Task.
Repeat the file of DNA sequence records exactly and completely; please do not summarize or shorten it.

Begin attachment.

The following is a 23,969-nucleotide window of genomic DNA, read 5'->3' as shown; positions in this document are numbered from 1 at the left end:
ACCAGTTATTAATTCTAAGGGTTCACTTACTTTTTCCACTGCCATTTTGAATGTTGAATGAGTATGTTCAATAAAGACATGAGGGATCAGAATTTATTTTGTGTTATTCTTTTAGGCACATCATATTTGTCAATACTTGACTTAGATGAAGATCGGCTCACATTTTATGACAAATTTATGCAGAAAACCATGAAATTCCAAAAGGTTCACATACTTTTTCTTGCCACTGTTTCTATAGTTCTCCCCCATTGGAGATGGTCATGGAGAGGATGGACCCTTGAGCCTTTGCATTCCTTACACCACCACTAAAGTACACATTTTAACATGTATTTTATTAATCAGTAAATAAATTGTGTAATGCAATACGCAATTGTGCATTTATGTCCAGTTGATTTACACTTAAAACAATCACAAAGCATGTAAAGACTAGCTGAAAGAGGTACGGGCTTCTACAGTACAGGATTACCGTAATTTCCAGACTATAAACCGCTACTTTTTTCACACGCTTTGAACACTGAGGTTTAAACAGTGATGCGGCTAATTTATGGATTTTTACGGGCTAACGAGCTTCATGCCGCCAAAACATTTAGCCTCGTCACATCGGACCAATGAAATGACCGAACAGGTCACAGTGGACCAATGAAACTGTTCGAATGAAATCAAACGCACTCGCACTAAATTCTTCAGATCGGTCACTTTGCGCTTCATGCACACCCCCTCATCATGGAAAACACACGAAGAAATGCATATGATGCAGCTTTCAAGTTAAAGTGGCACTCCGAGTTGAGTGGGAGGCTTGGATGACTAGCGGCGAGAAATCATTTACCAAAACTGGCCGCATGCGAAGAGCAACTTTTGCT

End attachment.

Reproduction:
The following is a 23,969-nucleotide window of genomic DNA, read 5'->3' as shown; positions in this document are numbered from 1 at the left end:
ACCAGTTATTAATTCTAAGGGTTCACTTACTTTTTCCACTGCCATTTTGAATGTTGAATGAGTATGTTCAATAAAGACATGAGGGATCAGAATTTATTTTGTGTTATTCTTTTAGGCACATCATATTTGTCAATACTTGACTTAGATGAAGATCGGCTCACATTTTATGACAAATTTATGCAGAAAACCATGAAATTCCAAAAGGTTCACATACTTTTTCTTGCCACTGTTTCTATAGTTCTCCCCCATTGGAGATGGTCATGGAGAGGATGGACCCTTGAGCCTTTGCATTCCTTACACCACCACTAAAGTACACATTTTAACATGTATTTTATTAATCAGTAAATAAATTGTGTAATGCAATACGCAATTGTGCATTTATGTCCAGTTGATTTACACTTAAAACAATCACAAAGCATGTAAAGACTAGCTGAAAGAGGTACGGGCTTCTACAGTACAGGATTACCGTAATTTCCAGACTATAAACCGCTACTTTTTTCACACGCTTTGAACACTGAGGTTTAAACAGTGATGCGGCTAATTTATGGATTTTTACGGGCTAACGAGCTTCATGCCGCCAAAACATTTAGCCTCGTCACATCGGACCAATGAAATGACCGAACAGGTCACAGTGGACCAATGAAACTGTTCGAATGAAATCAAACGCACTCGCACTAAATTCTTCAGATCGGTCACTTTGCGCTTCATGCACACCCCCTCATCATGGAAAACACACGAAGAAATGCATATGATGCAGCTTTCAAGTTAAAGTGGCACTCCGAGTTGAGTGGGAGGCTTGGATGACTAGCGGCGAGAAATCATTTACCAAAACTGGCCGCATGCGAAGAGCAACTTTTGCT